Thursday, July 28, 2016


Close your eyes and pay attention to some physical sensation, such as the feeling of your feet on the ground. Can you get the sense that the sensation is glowing out of a dark background? Not the visual glowing of light, exactly, but the glowing of experience itself? You are experiencing something there rather than nothing, and that something-ness might also be called glowing.

This glowing-ness is the stuff of which experience is made. Notice that sounds are also made of glowing-ness, despite their overt differences from physical sensations. However different physical and auditory sensations may seem, they share the same essential component: they glow. The same is true of all your physical senses, as well as your mental field: all thoughts, memories, emotions, beliefs, etc.

Look carefully, and you'll see that all of what you call "reality" is somehow made of it.

Consider the experience of time. Notice that you never actually experience time. It's always now. Instead, you experience "memory" -- itself nothing but another form of glowing -- and another manifestation you label "anticipation," and finally something called "reasoning" convinces you that time must exist, and that you've actually experienced it.

Given that you've never actually experienced time, why does it feel so strongly like you have? Maybe you just haven't looked closely enough yet....

What about the constellation of sensations you collectively call "me"? When a certain glowing called "body" arises, it's followed quickly by the feeling "that's me." When the sound of a bird glows, it doesn't generate that feeling. Nothing inherent in the glowing differentiates them as "me" or "not-me." All glowing is impersonal.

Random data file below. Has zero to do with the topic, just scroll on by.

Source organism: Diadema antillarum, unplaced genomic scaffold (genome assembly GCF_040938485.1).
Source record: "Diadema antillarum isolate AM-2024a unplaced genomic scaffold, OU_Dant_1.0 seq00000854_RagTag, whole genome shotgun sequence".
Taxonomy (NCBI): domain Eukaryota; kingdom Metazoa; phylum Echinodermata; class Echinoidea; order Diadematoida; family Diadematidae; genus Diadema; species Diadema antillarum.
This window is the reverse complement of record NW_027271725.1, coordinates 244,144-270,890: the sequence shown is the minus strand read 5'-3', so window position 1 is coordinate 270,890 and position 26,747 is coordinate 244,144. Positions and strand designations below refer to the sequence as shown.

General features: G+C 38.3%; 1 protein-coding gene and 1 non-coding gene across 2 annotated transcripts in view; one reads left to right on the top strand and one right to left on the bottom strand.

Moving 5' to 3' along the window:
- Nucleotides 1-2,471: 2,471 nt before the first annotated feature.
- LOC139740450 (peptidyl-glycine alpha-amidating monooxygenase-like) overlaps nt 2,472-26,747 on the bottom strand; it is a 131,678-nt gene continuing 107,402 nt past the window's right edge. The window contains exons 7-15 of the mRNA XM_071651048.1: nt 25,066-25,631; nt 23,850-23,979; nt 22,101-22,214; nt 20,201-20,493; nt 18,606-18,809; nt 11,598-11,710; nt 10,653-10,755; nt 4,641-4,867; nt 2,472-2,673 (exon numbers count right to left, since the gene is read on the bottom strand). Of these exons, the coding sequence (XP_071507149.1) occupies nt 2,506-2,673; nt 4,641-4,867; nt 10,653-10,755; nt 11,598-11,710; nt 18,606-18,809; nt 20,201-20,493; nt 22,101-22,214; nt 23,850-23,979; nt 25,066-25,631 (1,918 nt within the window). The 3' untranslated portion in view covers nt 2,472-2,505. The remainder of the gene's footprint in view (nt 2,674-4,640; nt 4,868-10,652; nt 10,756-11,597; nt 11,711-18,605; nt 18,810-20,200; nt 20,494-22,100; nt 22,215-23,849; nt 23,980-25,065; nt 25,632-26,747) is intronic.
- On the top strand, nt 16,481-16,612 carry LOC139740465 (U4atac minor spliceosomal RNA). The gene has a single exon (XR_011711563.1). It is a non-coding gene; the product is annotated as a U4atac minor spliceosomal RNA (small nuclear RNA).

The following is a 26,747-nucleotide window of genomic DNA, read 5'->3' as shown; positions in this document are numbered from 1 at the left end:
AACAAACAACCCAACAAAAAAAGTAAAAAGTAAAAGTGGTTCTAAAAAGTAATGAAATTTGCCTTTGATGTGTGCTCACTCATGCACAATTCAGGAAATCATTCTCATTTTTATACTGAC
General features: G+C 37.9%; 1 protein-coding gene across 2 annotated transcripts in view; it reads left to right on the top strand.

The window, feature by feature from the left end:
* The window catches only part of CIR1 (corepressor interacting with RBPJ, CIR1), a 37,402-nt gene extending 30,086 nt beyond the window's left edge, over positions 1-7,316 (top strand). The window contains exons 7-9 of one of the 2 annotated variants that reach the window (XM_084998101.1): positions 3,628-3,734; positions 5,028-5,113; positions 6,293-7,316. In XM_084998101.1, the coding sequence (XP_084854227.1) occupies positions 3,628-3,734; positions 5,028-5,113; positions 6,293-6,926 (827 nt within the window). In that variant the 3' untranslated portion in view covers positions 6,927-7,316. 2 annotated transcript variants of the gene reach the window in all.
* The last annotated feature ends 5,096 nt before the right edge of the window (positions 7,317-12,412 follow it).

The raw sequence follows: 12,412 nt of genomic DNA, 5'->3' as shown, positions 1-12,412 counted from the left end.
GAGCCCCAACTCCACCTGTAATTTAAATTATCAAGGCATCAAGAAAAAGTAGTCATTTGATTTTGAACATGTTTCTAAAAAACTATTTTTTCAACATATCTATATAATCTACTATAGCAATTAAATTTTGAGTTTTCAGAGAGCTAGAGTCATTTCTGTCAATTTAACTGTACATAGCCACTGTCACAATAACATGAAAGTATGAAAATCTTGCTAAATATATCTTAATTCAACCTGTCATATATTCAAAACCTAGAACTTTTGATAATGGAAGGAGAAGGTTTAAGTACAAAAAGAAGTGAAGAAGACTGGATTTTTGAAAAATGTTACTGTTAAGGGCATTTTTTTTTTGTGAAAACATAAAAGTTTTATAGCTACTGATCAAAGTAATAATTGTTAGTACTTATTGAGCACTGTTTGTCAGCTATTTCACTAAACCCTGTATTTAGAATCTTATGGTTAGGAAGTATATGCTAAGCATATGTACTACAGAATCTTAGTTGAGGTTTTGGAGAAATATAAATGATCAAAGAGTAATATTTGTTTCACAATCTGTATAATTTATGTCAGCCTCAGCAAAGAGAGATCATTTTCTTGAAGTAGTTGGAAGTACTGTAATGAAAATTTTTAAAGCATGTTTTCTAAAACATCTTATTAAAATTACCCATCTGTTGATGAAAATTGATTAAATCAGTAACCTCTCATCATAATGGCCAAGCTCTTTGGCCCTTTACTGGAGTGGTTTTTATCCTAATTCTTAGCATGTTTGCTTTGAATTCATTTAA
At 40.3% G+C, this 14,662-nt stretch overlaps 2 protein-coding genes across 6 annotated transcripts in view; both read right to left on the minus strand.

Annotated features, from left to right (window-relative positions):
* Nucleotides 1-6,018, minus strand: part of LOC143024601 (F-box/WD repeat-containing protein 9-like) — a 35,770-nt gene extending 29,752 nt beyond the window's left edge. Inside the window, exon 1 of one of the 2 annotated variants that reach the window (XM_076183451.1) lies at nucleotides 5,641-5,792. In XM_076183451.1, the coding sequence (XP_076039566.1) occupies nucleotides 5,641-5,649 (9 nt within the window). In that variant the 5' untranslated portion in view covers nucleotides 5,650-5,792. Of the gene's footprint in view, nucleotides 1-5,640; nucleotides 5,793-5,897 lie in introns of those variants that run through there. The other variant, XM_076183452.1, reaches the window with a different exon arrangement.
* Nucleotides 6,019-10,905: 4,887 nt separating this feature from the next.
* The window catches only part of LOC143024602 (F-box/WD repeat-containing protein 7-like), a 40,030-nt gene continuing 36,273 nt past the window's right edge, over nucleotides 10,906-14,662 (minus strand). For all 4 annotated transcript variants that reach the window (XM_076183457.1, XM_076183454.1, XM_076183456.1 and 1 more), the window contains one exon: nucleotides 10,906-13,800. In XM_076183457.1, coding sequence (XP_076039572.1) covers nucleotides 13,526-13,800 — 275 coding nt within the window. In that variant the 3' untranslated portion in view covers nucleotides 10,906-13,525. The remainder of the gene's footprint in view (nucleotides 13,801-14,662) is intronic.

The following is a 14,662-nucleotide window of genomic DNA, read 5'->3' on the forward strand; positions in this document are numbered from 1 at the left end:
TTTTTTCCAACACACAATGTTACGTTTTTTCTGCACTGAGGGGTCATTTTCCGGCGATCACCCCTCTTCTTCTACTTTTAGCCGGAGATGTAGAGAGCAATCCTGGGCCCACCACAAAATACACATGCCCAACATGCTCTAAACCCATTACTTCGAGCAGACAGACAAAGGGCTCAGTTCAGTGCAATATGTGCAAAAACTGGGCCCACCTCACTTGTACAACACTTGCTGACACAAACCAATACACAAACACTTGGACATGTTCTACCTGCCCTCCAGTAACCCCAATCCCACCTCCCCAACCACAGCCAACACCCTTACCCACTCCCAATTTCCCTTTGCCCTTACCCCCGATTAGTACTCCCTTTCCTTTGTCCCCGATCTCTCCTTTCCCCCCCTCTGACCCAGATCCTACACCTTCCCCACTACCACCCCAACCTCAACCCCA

If all of what you experience is impersonal glowings, then to whom is all this glowing happening? Must there be some invisible and intangible and forever unknowable person there, experiencing it all? After all, anything experienceable is just more impersonal glowings.

Or perhaps the glowing experiences itself, and there's nobody else there needed to experience it: maybe this whole show is just glowing-ness glowing to itself. Maybe this is what you're marveling at whenever you feel gratitude for being alive. Pure magic.

Suppose you now think: "oh, this is no big deal, it's all just a trick of the brain." That thought is a glowing, just like any other. But it gives you an excuse to take it for granted, to turn your back on the one thing that constitutes your entire life, existence, reality.

Awakening isn't about you waking up; it's about the light of experience waking up to itself -- and discovering that this entire dream of space, time, matter, and a self navigating it, is one glorious manifestation of itself.

We think we have a pretty good idea of what's going on in reality, that our beliefs are firmly grounded. But until you actually get down and dirty with the fundamental stuff of which thoughts, beliefs, and reasoning are made, don't be too sure. The most astonishing of illusions is being played out, and it would be a shame not to chase the rabbit down the hole.

Wednesday, July 27, 2016

A brief meditation tip

Suppose you decide to pay attention to your breath. A few minutes (or seconds) later, you notice that you're daydreaming instead of paying attention. What's the difference in the latter state from the former? Two things:

(A) The content of your experience (or the aim of your attention). Before, it was the breath; now, it's random thoughts.

(B) The mode of your experience: you lost the sense of being aware what your mind is doing. In the former, you were paying attention to the breath and had the feeling (though not the thought) "this is what I'm paying attention to." In the latter, that sense has been lost.

Practice a few times until you notice that distinction. (A) is about attention, and (B) is about awareness, or that sense of knowing what's taking place in your experience.